Only Test 1960/61

New Zealand v Australia

Carisbrook, Dunedin: 17th – 12th March 1961

At the picturesque Carisbrook Ground in Dunedin, the Australian Test captain had a cold and breezy walk to the middle with her opposite number, New Zealand’s middle order batting mainstay, Rona McKenzie. Despite the chilly conditions, McKenzie chose to bat after having won the toss.

She (McKenzie) was fairly canny.” – Muriel Picton

Australia’s captain Muriel Picton was making her Test debut. She chose to open the bowling with the left arm pace of Marjorie Marvell and the medium fast Joyce Christ. It was slow going. The Kiwi batters, ever cautious, struggled to play any shots, but the Australian bowlers also struggled to make a breakthrough. Picton tried everything to dislodge the Kiwis. She used Miriam Knee, herself, Una Paisley, before Pat Thomson, the sixth bowler used finally broke through with Norma Wilson stumping Jean Stonell for 18 when the score was 26.

At 3/55 after Christ and Knee had broken through, the Australians were looking more confident, but a stubborn 94 run partnership between the skipper McKenzie (61) and Pat Moore (47*) held the Aussies at bay. It’s not as though the Kiwis were dominating however, and their eventual tally of 241 came from 187 painstaking overs. Marjorie Marvell went wicketless, but bowled 47 overs and took 0-48. It was a similar story right across the innings with the New Zealanders batting extremely cautiously.

We didn’t field very well and they batted at snail’s pace.” – Picton

It was exceptionally cold. It was in the minuses. You didn’t know if you were holding the ball.” – Miriam Knee

Perhaps the Australians could have exercised some caution themselves, for they fell well short, all out for 193 from 89.2 overs – 98 less than the Kiwis faced. Raymond was runout for a duck, Norma Wilson fell shortly after and Mary Allitt succumbed for 31 when the score was 3/55. Una Paisley was another runout victim, but Joyce Christ’s 53 helped to settle the nerves, while some help in the lower order from Liz Amos, Picton and Pat Thompson helped Australia to limp to 193. The lack time in the middle during the tour games was beginning to show.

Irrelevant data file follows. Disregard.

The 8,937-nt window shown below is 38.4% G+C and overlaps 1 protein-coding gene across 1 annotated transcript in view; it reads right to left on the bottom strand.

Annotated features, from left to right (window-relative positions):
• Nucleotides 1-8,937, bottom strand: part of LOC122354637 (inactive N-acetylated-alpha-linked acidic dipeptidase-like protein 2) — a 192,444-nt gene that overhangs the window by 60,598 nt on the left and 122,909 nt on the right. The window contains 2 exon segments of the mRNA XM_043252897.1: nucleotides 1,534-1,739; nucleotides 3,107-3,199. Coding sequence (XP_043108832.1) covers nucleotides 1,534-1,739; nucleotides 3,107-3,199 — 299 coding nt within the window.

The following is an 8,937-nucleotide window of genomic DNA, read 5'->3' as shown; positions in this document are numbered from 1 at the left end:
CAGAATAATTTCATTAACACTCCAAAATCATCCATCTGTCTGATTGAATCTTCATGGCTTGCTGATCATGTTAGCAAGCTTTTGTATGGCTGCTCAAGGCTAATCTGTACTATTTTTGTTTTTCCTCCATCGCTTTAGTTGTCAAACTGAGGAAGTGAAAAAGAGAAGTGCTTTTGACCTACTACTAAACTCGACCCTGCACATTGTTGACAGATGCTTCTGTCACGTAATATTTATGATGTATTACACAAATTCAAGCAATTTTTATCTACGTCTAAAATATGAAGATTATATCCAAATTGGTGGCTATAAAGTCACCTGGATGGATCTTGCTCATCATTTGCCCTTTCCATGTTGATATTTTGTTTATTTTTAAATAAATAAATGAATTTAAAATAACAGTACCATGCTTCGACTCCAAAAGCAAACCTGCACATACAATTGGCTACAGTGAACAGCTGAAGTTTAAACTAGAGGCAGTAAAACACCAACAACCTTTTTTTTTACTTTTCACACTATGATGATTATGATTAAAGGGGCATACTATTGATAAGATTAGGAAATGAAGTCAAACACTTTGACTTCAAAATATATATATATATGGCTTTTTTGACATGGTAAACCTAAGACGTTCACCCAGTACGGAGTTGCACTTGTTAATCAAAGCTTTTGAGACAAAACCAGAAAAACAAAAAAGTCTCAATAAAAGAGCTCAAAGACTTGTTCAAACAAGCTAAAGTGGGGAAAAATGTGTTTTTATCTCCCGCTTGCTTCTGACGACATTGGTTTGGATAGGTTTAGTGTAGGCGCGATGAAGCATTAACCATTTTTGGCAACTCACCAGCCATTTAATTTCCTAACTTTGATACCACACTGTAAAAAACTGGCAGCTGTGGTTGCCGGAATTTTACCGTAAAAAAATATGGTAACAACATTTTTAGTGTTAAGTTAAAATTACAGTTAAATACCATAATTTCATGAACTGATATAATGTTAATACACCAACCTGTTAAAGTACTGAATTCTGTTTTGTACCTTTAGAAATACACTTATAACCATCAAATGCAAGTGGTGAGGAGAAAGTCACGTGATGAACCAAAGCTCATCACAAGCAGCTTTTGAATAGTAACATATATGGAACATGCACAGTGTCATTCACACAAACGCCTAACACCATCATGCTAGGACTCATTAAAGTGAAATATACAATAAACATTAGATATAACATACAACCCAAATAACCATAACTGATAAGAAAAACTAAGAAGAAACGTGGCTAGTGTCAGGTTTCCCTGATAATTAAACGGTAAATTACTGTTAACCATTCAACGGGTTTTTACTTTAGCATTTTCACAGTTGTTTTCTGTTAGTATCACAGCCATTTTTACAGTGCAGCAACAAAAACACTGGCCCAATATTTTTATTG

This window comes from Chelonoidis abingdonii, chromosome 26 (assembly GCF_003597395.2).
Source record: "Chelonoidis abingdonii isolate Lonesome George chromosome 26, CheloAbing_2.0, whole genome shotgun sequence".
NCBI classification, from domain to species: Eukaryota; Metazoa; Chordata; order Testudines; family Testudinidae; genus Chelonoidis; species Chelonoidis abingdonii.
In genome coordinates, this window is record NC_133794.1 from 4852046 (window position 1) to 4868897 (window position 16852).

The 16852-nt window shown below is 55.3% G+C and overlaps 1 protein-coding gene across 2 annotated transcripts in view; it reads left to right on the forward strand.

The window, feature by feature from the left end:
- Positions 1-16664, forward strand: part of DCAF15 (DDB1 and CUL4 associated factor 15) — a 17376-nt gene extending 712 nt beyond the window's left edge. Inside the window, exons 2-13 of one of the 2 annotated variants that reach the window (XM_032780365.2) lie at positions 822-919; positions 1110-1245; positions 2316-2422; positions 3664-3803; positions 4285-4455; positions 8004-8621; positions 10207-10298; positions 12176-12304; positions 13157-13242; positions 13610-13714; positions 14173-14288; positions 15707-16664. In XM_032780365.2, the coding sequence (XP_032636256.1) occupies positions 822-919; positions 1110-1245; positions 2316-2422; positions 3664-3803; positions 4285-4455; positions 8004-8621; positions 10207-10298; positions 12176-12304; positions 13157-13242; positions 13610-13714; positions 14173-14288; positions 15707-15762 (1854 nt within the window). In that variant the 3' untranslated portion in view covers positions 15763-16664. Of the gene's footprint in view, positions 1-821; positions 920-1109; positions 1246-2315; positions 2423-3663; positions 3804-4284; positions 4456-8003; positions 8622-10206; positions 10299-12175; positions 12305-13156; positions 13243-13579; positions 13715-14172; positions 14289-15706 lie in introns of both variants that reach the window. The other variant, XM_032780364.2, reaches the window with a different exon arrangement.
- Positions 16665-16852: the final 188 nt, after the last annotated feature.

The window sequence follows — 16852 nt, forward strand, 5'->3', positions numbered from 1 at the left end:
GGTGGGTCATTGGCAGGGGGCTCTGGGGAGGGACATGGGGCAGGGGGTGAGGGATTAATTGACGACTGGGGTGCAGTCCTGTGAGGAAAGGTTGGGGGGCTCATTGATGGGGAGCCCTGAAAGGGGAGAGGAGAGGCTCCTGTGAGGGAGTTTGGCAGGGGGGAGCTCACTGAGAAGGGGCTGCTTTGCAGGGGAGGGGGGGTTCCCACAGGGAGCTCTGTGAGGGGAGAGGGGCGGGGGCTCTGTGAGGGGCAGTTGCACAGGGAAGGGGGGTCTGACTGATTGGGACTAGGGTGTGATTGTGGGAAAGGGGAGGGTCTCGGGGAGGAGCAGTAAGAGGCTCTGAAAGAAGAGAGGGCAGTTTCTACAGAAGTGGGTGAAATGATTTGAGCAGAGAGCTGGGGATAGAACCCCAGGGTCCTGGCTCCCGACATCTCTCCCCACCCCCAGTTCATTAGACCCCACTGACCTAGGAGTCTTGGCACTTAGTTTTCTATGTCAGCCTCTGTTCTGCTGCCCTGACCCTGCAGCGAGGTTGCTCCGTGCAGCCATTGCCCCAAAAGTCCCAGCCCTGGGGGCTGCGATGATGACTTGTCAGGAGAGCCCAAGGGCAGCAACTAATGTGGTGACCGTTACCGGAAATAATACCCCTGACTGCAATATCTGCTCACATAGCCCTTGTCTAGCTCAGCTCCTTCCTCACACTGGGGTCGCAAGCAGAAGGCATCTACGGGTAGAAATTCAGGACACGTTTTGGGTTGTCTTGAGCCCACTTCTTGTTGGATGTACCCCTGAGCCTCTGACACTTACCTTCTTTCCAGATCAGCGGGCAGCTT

McKenzie capitalized on the precious 48 run deficit by the Australians and ordered her team on the attack in the second innings. Where they were positively pedestrian in the first dig, they were bristling with intent and set about building an impressive target for the Australians to chase.

While wickets fell steadily, naturally as they quickened the pace, the Kiwi batters allowed McKenzie to declare at 7/138, giving Australia a target of 187 runs from 57 overs. To put that in perspective, it required a run rate of 3.28 runs per over, well above the accepted rate for the time and far in excess of what either team had scored in the match to date. Playing time for a draw, a more than reasonable option given the Australian batting line-up, wasn’t an option for Muriel Picton. Pixie went on the attack.

It was a handy, but humble opening pair for New Zealand, the right arm medium pace of Betty Thorner and the left arm pace of Loretta Bayliss, but they blasted through the Australian top order. Thorner clean bowled Mary Allitt for 2. Bayliss did likewise to Joyce Christ, leaving Australia 2/7. Bayliss, bowling with her tail up, bowled Kit Raymond to see Australia teetering at 3/10.

Val Batty steadied the ship for a moment, but Bayliss struck again, taking out Norma Wilson LBW for 3. When Batty was caught behind for 13 it was 5/29. Even the steady rock that was Una Paisley couldn’t withstand the heat of Bayliss and she too fell victim, caught behind. At 6/44, Australia was in complete disarray and the limited batting time on tour was paying dividends nobody wanted.

But still Australia kept chasing victory. Amos was out for 27 after a steady partnership with Pat Thompson, but Knee fell soon afterwards leaving Australia on the brink of defeat at 8/78. Picton, batting at ten, blazed away herself, perhaps still believing that while there was life there was hope. At the other end, Pat Thompson was a rock and held on to help Australia stave off defeat, a heroic innings of just 8 runs in 53 valuable minutes. The skipper ended with 19* as Australia’s helter-skelter run chased met the clock at 8/100. Still 87 runs short, but the final two wickets held out, denying New Zealand a first ever victory in Test cricket.

I think the girls were nervous. I think New Zealand in some ways were more experienced than we were. I think I lost weight on that tour!” – Picton

New Zealand 8 dec 241(Powell 63, McKenzie 61, Powell 47*, Paisley 2/33) and 7 dec 138 (Thorner 37, Knee 2/28) drew with Australia 193 (Christ 53, Paton 4/35, Thorner 2/33) and 8/100 (Amos 27, Picton 19*, Bayliss 5/28, Paton 2/20)